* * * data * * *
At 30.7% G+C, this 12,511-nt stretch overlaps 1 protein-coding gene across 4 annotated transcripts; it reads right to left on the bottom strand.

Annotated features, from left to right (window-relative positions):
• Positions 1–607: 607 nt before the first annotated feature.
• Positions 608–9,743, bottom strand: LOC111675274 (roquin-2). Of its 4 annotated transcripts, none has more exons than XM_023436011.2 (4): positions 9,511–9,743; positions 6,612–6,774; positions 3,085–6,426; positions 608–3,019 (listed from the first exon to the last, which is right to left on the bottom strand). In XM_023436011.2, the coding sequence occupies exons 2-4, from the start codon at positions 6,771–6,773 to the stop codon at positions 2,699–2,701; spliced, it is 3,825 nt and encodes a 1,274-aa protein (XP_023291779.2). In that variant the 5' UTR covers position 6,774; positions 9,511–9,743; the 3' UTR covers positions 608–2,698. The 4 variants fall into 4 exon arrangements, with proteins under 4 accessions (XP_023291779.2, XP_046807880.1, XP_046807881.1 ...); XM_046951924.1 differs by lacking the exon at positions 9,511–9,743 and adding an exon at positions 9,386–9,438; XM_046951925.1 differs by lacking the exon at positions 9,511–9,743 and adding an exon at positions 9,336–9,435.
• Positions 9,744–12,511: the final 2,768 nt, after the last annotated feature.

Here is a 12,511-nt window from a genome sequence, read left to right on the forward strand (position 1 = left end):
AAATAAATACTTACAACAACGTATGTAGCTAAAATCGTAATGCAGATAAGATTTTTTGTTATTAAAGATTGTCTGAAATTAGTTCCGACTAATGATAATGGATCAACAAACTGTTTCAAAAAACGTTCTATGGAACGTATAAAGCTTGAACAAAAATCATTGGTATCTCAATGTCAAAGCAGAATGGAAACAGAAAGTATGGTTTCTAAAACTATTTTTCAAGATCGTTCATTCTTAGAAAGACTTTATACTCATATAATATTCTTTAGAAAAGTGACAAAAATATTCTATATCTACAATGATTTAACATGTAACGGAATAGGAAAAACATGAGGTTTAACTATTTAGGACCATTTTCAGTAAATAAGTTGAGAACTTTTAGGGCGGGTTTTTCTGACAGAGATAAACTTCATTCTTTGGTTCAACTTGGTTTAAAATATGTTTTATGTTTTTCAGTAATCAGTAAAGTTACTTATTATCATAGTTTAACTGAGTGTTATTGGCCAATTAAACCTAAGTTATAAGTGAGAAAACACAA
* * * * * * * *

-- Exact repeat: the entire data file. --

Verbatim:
At 30.7% G+C, this 12,511-nt stretch overlaps 1 protein-coding gene across 4 annotated transcripts; it reads right to left on the bottom strand.

Annotated features, from left to right (window-relative positions):
• Positions 1–607: 607 nt before the first annotated feature.
• Positions 608–9,743, bottom strand: LOC111675274 (roquin-2). Of its 4 annotated transcripts, none has more exons than XM_023436011.2 (4): positions 9,511–9,743; positions 6,612–6,774; positions 3,085–6,426; positions 608–3,019 (listed from the first exon to the last, which is right to left on the bottom strand). In XM_023436011.2, the coding sequence occupies exons 2-4, from the start codon at positions 6,771–6,773 to the stop codon at positions 2,699–2,701; spliced, it is 3,825 nt and encodes a 1,274-aa protein (XP_023291779.2). In that variant the 5' UTR covers position 6,774; positions 9,511–9,743; the 3' UTR covers positions 608–2,698. The 4 variants fall into 4 exon arrangements, with proteins under 4 accessions (XP_023291779.2, XP_046807880.1, XP_046807881.1 ...); XM_046951924.1 differs by lacking the exon at positions 9,511–9,743 and adding an exon at positions 9,386–9,438; XM_046951925.1 differs by lacking the exon at positions 9,511–9,743 and adding an exon at positions 9,336–9,435.
• Positions 9,744–12,511: the final 2,768 nt, after the last annotated feature.

Here is a 12,511-nt window from a genome sequence, read left to right on the forward strand (position 1 = left end):
AAATAAATACTTACAACAACGTATGTAGCTAAAATCGTAATGCAGATAAGATTTTTTGTTATTAAAGATTGTCTGAAATTAGTTCCGACTAATGATAATGGATCAACAAACTGTTTCAAAAAACGTTCTATGGAACGTATAAAGCTTGAACAAAAATCATTGGTATCTCAATGTCAAAGCAGAATGGAAACAGAAAGTATGGTTTCTAAAACTATTTTTCAAGATCGTTCATTCTTAGAAAGACTTTATACTCATATAATATTCTTTAGAAAAGTGACAAAAATATTCTATATCTACAATGATTTAACATGTAACGGAATAGGAAAAACATGAGGTTTAACTATTTAGGACCATTTTCAGTAAATAAGTTGAGAACTTTTAGGGCGGGTTTTTCTGACAGAGATAAACTTCATTCTTTGGTTCAACTTGGTTTAAAATATGTTTTATGTTTTTCAGTAATCAGTAAAGTTACTTATTATCATAGTTTAACTGAGTGTTATTGGCCAATTAAACCTAAGTTATAAGTGAGAAAACACAA